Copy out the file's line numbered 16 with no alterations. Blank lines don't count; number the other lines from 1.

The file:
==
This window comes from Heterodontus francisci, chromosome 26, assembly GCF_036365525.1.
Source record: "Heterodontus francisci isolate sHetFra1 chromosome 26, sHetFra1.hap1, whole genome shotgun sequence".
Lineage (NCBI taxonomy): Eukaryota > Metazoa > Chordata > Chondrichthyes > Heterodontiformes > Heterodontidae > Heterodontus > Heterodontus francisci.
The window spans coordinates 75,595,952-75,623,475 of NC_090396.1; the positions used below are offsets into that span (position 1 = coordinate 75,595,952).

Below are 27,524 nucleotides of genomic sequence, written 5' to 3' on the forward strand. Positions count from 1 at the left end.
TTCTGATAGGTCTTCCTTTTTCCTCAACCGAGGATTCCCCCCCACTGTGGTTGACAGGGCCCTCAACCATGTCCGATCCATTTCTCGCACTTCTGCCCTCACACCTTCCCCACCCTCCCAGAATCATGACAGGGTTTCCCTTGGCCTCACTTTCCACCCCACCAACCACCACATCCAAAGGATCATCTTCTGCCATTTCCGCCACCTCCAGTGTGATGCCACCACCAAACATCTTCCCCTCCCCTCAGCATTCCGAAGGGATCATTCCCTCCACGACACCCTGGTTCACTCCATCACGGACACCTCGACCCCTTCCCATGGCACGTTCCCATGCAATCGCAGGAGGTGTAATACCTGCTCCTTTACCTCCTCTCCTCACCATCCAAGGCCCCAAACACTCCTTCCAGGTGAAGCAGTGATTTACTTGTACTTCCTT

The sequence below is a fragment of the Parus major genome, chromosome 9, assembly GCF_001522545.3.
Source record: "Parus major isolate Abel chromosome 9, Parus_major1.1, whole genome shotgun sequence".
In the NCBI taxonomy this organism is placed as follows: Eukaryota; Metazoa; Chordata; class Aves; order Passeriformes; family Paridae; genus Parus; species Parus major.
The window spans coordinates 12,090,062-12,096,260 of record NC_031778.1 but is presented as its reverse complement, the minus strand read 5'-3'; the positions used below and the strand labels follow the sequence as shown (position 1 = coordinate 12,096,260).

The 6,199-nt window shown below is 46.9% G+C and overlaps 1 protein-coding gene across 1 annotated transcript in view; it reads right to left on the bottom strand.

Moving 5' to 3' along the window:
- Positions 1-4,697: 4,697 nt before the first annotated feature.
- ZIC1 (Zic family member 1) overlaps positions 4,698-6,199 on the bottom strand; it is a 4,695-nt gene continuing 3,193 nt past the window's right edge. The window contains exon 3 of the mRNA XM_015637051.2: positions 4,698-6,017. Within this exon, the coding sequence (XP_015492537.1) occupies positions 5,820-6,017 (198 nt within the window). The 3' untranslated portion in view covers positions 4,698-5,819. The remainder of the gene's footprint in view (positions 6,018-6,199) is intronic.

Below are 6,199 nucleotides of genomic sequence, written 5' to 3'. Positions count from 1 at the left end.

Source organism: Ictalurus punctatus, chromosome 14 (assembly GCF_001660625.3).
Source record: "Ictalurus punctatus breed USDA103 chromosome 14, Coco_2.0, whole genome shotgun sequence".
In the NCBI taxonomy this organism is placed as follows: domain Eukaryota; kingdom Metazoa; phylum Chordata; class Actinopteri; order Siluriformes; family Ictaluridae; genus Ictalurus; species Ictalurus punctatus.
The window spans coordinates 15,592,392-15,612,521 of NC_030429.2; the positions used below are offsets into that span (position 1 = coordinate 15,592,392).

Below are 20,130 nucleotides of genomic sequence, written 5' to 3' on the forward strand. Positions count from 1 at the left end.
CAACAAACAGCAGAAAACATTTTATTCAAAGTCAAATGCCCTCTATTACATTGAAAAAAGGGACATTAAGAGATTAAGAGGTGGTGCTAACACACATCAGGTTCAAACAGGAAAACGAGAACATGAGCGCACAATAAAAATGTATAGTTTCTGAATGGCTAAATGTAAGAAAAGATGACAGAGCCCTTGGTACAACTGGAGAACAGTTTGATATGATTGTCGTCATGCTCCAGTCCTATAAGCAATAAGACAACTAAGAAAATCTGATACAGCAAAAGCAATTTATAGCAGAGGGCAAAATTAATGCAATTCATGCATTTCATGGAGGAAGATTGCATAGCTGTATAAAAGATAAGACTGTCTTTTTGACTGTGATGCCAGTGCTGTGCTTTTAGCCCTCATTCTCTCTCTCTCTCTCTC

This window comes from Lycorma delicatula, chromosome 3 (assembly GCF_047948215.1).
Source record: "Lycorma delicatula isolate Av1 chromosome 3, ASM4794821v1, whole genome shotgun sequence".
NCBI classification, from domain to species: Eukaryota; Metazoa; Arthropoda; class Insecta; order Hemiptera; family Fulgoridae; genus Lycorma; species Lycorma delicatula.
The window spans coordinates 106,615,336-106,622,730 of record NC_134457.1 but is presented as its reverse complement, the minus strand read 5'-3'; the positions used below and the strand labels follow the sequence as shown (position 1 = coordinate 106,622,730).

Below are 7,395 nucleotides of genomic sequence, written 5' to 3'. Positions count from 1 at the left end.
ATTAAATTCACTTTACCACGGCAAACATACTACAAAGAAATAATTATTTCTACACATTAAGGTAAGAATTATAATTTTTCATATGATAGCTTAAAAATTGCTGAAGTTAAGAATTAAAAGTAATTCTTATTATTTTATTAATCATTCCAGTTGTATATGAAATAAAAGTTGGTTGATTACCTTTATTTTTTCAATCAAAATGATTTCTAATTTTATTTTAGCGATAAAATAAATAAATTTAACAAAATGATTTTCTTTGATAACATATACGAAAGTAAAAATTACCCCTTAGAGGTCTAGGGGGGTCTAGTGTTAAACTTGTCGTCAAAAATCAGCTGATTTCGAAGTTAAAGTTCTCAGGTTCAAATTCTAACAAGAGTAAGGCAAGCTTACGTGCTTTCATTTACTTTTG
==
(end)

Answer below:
Source organism: Ictalurus punctatus, chromosome 14 (assembly GCF_001660625.3).